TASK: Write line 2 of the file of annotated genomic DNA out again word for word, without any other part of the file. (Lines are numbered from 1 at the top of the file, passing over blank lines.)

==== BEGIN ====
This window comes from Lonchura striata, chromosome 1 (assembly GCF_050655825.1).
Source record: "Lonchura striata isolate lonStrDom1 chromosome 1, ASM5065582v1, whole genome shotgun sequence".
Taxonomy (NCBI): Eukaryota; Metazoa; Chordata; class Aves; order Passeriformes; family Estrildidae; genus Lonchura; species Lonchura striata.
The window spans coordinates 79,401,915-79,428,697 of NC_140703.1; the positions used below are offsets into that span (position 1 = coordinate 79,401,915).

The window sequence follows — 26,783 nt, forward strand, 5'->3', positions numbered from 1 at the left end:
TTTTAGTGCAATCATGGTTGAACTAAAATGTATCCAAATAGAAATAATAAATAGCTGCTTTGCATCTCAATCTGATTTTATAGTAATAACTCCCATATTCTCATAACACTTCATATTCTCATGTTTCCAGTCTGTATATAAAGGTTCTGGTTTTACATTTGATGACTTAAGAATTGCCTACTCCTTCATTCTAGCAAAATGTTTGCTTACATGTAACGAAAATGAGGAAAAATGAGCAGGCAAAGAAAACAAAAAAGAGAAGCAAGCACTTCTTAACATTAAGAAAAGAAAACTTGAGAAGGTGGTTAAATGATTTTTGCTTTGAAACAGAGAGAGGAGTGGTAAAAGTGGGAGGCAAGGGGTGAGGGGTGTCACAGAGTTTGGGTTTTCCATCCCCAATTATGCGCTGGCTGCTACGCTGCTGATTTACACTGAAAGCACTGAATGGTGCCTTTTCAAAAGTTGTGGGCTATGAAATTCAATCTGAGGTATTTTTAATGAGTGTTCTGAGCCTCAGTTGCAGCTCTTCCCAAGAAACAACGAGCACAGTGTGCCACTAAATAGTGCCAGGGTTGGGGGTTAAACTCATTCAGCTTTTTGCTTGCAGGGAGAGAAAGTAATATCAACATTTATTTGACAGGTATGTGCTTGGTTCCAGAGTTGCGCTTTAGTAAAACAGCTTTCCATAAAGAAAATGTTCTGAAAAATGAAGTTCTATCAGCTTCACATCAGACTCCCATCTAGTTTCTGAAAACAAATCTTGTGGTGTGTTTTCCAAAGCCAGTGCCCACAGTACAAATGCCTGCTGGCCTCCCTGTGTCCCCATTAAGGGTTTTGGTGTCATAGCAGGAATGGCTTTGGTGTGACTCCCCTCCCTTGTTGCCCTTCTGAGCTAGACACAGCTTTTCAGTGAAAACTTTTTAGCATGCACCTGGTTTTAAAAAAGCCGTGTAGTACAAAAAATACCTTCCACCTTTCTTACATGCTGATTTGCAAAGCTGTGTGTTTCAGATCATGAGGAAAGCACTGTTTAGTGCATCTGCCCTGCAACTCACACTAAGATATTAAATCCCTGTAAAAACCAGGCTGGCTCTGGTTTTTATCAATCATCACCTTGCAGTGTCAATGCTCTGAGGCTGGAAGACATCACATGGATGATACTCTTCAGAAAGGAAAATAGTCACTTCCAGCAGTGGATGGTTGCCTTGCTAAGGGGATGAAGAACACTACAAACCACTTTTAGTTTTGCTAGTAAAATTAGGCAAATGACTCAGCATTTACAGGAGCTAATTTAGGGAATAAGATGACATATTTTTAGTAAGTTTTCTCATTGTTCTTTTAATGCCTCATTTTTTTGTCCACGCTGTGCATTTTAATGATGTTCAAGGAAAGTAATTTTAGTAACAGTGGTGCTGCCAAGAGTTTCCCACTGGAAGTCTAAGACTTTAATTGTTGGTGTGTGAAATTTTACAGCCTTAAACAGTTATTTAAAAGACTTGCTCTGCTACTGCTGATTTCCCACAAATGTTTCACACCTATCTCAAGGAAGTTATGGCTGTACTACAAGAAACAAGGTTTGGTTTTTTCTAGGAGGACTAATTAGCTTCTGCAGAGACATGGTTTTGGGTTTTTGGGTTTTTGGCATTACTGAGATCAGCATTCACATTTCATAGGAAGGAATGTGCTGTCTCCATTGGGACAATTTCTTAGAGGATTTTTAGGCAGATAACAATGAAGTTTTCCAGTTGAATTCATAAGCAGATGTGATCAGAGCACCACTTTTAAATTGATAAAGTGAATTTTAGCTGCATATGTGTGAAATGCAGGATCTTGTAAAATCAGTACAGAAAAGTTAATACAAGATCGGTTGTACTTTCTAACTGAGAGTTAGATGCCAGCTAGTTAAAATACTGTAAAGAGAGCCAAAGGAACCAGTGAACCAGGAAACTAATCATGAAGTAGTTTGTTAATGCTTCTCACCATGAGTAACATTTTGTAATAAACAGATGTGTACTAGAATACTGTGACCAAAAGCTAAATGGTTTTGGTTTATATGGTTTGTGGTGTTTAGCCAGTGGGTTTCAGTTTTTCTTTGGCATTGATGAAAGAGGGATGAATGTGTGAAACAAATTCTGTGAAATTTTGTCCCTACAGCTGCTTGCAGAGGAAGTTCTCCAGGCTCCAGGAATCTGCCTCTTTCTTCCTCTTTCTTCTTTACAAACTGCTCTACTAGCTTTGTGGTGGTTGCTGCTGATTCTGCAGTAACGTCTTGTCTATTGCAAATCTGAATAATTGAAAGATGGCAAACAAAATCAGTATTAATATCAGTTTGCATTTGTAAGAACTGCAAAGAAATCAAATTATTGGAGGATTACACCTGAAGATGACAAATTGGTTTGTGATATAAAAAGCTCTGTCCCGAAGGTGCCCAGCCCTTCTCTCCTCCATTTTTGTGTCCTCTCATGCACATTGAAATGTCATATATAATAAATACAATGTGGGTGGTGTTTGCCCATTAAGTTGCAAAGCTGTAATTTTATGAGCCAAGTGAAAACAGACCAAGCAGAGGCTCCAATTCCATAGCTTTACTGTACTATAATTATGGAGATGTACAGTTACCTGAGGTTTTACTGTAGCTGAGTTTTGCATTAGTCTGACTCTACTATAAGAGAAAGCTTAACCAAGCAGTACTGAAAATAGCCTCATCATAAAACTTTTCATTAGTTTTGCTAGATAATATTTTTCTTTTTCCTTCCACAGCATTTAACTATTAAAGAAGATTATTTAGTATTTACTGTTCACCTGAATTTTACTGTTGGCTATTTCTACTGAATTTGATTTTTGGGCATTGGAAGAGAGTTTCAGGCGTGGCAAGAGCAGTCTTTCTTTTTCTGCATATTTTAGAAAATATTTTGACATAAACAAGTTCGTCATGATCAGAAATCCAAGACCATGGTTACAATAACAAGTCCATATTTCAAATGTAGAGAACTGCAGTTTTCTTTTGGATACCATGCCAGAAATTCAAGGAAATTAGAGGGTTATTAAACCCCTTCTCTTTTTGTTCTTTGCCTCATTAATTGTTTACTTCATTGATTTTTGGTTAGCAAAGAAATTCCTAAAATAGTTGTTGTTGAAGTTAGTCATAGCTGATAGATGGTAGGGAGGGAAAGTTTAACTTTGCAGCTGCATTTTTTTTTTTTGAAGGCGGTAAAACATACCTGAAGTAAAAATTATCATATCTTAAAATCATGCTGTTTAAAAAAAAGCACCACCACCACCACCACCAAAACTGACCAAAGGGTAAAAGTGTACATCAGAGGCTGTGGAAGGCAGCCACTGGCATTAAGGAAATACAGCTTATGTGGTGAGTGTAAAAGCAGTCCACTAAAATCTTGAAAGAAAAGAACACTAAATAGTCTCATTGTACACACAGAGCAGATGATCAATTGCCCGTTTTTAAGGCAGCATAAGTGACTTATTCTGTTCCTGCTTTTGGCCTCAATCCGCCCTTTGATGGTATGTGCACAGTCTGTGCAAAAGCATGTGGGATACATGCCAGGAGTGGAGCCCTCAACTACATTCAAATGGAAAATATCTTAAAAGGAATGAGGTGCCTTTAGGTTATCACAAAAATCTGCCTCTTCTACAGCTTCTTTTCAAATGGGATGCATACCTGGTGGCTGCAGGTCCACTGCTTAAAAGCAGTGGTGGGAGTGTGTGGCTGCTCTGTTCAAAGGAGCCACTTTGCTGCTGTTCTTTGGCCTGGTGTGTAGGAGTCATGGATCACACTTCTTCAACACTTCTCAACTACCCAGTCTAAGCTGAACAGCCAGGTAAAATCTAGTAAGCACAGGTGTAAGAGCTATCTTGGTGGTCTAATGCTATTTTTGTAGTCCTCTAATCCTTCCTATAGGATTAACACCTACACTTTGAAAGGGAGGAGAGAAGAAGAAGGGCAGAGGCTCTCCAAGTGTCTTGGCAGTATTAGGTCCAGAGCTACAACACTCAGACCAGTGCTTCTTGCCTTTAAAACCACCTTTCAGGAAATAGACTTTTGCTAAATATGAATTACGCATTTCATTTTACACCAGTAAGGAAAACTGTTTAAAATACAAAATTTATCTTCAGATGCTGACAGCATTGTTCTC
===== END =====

Source record: "Lonchura striata isolate lonStrDom1 chromosome 1, ASM5065582v1, whole genome shotgun sequence".